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Eight die in Paris gun attack

NANTERRE, France -- Authorities are trying to discover why a lone gunman opened fire at a town hall in western Paris, methodically killing eight people and injuring 19.

When he was finally restrained the gunman, named by police as Richard Durn, 33, cried out: "Kill me, kill me!"

A shocked Prime Minister Lionel Jospin called the shooting rampage "a case of furious dementia," and one presidential candidate called it an "American-style by-product."

Durn, 33, is a local man who witnesses said frequently attended council meetings at Nanterre.

The gunman used two automatic pistols and a revolver to calmly fire at 40 people.

CNN's European Political Editor Robin Oakley said one of the guns was a .357 magnum pistol. Some 50 bullets were scattered on the floor of the meeting room after the attack.

Police are holding the man suspected of carrying out the shooting. Journalist Louis Carzou reports (March 27)

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The suspect had no criminal record and had a permit for his guns, which he had bought in 1997 and used for recreational shooting, prosecutors said. His permit came from a gun association.

Durn, of Yugoslav origin, had no criminal record and had visited Kosovo on aid missions. Police were probing a link between the attack and the fact he was unemployed and homeless.

The shooting rampage seemed set to become an issue in France's upcoming presidential election where crime had already risen to top the election agenda. (Full story)

One rightist presidential candidate, Alain Madelin, said the event was "revealing" of the state of rising crime in France and compared it to past events in the United States.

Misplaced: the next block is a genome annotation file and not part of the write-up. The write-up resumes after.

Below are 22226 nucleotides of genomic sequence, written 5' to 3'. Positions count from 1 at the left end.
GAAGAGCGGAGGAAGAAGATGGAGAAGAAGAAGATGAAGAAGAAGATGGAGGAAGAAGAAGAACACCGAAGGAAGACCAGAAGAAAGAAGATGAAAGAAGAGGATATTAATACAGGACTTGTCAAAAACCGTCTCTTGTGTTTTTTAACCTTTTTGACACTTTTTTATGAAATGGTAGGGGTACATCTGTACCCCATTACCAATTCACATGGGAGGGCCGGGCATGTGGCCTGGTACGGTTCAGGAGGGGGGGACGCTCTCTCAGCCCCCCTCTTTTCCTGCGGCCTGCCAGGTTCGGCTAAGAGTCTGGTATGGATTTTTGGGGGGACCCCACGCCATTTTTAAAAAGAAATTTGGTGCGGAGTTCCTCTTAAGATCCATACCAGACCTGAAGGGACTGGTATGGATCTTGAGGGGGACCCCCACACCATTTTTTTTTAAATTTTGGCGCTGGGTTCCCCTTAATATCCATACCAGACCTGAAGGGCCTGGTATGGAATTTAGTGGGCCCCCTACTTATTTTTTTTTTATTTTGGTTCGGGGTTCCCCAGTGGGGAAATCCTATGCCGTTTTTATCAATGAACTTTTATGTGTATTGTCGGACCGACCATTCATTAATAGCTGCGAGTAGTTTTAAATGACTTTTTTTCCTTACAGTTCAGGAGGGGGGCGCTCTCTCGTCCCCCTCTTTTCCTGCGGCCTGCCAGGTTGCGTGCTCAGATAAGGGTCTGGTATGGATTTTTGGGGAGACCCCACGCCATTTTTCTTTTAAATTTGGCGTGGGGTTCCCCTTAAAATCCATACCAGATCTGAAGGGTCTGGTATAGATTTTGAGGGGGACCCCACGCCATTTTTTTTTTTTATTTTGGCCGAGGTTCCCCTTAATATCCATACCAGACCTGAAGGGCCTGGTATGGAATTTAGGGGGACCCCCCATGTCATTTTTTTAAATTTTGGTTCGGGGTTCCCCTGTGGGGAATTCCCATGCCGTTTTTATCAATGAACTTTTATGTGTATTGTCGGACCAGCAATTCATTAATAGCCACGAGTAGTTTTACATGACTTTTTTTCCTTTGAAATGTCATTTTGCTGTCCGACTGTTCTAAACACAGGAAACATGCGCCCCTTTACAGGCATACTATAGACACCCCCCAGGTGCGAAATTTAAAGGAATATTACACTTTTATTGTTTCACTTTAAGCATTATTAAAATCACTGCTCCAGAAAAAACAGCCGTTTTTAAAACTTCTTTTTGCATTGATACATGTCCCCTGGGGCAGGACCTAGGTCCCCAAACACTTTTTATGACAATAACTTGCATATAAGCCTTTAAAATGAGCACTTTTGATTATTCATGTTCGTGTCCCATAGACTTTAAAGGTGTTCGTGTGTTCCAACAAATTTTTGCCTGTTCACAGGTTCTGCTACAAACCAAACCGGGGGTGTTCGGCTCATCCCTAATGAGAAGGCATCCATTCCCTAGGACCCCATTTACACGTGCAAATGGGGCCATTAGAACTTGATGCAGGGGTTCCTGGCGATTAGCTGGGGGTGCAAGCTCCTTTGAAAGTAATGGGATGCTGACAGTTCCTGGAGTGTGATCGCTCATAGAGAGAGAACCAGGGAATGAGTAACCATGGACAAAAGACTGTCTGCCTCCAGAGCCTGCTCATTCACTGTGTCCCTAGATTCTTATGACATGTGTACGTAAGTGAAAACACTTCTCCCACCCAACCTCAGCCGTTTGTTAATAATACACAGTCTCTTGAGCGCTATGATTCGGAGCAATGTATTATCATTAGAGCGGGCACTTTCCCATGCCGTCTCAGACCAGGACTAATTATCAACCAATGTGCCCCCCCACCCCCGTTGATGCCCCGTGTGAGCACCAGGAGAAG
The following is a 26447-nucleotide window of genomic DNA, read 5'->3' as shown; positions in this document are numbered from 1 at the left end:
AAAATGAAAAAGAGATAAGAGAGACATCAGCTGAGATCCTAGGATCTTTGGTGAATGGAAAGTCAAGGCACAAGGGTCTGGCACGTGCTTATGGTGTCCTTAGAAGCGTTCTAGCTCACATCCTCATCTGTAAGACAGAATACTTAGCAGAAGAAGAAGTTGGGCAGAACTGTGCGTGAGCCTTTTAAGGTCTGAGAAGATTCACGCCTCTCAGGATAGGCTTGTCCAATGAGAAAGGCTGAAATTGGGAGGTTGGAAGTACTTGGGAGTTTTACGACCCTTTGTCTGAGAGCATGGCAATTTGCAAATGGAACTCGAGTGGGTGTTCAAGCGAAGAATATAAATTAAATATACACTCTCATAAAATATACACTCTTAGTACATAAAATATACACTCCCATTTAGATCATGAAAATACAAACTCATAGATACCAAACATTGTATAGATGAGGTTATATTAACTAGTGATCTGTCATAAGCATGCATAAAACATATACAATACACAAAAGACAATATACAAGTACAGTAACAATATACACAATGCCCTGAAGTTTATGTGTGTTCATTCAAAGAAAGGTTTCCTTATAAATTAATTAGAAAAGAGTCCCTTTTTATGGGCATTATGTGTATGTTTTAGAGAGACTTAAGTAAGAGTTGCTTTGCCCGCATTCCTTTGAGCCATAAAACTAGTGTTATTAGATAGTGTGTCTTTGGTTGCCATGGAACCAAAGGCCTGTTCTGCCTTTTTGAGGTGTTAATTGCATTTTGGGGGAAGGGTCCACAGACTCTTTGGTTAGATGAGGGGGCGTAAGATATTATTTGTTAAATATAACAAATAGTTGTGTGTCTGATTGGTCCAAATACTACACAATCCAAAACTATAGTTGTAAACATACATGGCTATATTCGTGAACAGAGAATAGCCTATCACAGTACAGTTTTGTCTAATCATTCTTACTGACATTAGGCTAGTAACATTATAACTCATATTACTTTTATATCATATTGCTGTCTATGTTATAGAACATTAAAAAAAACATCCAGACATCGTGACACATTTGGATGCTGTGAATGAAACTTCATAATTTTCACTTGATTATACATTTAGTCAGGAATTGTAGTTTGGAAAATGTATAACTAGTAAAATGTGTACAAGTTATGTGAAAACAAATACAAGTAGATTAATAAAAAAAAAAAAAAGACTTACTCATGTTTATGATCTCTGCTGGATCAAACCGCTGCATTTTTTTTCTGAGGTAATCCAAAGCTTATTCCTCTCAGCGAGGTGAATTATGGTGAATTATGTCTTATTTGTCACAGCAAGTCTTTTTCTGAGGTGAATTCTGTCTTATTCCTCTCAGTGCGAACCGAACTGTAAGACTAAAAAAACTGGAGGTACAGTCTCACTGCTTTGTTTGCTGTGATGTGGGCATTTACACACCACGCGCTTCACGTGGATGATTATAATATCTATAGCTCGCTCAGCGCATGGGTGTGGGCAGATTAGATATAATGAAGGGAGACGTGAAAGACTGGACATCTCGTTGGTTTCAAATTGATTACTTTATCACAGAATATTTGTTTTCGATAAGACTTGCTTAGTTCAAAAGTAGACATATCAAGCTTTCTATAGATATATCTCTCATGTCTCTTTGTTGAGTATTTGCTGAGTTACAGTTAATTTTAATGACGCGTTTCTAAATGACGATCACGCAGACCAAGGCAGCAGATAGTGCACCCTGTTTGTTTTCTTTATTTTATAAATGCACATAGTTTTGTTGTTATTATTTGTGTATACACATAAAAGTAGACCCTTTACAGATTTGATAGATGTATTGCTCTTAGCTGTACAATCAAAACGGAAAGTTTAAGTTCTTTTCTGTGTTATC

"This American-style by-product, we wished not to have in France," he said.

Both leading presidential candidates visited the scene.

President Jacques Chirac, who met with grieving family members, called the events "a completely unimaginable drama."

Jospin praised city council members for their courage.

"Some members of the council were very brave, they tried to stop him but he kept shooting," the PM told reporters.

The attacker was eventually subdued by others in the room after one official threw a chair at him. That official was then seriously wounded when the suspect started firing again with his free hand. No police were present at the time of the shooting.

Nanterre mayor Jacqueline Fraysse said that when the suspect was finally taken down, he shouted out: "Kill me, kill me!"

Members of the city council were among those killed in the shooting, which happened at 1:15 a.m. (0115 GMT) on Wednesday.

A witness told France Info radio that the gunman started shooting at the end of the meeting as people were putting on their coats to leave.

"We were about to leave when suddenly a man got up and started shooting straight ahead," Nanterre Mayor Jacqueline Frayasse told The Associated Press. (More eyewitness accounts)

The attack did not appear politically motivated. Both leftist and rightist municipal officials were killed.

The assailant was identified as a member of an ecologist movement, the Associated Press reported.

"He was someody opposed to the directives of the city hall," Christian Demercaster, a municipal official from the Green Party who had greeted the man before the session told AP. He denied the suspect was a member of the Greens.

A spokeswoman for the Green Party, which forms part of Jospin's ruling coalition, said, "This crazy gunman is neither a member of the Green party nor a sympathiser."

A visiting contigent of New York City firemen are in the Paris area, and attended the scene with their French counterparts -- though only as observers.

Nanterre is a middle-class neighbourhood near a business district of western Paris.

The killing of two officers during an armed robbery in a Paris suburb in October sparked nationwide strikes by thousands of police officers, demanding more pay and better equipment.

Also in October, a masked gunman opened fire in the central French city of Tours, killing four people.




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